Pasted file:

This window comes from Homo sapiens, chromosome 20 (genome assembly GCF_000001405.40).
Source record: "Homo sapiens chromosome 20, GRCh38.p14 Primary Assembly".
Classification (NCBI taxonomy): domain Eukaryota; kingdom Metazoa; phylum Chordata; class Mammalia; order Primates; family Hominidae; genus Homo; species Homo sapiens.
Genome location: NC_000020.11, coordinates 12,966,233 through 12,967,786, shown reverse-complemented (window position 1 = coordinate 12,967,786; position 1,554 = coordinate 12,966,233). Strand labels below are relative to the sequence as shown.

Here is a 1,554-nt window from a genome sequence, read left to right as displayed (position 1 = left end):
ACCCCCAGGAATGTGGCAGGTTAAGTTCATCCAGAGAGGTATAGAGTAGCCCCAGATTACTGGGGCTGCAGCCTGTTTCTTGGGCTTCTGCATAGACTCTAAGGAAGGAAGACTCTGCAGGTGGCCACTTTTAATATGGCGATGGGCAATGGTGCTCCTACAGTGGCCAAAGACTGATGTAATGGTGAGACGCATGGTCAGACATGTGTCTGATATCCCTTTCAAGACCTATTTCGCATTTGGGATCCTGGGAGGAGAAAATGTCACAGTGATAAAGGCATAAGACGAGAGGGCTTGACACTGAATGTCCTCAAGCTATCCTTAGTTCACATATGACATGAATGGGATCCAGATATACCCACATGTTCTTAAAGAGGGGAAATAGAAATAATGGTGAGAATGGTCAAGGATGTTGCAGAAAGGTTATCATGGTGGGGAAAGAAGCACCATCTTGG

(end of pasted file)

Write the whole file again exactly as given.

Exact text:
This window comes from Homo sapiens, chromosome 20 (genome assembly GCF_000001405.40).
Source record: "Homo sapiens chromosome 20, GRCh38.p14 Primary Assembly".
Classification (NCBI taxonomy): domain Eukaryota; kingdom Metazoa; phylum Chordata; class Mammalia; order Primates; family Hominidae; genus Homo; species Homo sapiens.
Genome location: NC_000020.11, coordinates 12,966,233 through 12,967,786, shown reverse-complemented (window position 1 = coordinate 12,967,786; position 1,554 = coordinate 12,966,233). Strand labels below are relative to the sequence as shown.

Here is a 1,554-nt window from a genome sequence, read left to right as displayed (position 1 = left end):
ACCCCCAGGAATGTGGCAGGTTAAGTTCATCCAGAGAGGTATAGAGTAGCCCCAGATTACTGGGGCTGCAGCCTGTTTCTTGGGCTTCTGCATAGACTCTAAGGAAGGAAGACTCTGCAGGTGGCCACTTTTAATATGGCGATGGGCAATGGTGCTCCTACAGTGGCCAAAGACTGATGTAATGGTGAGACGCATGGTCAGACATGTGTCTGATATCCCTTTCAAGACCTATTTCGCATTTGGGATCCTGGGAGGAGAAAATGTCACAGTGATAAAGGCATAAGACGAGAGGGCTTGACACTGAATGTCCTCAAGCTATCCTTAGTTCACATATGACATGAATGGGATCCAGATATACCCACATGTTCTTAAAGAGGGGAAATAGAAATAATGGTGAGAATGGTCAAGGATGTTGCAGAAAGGTTATCATGGTGGGGAAAGAAGCACCATCTTGG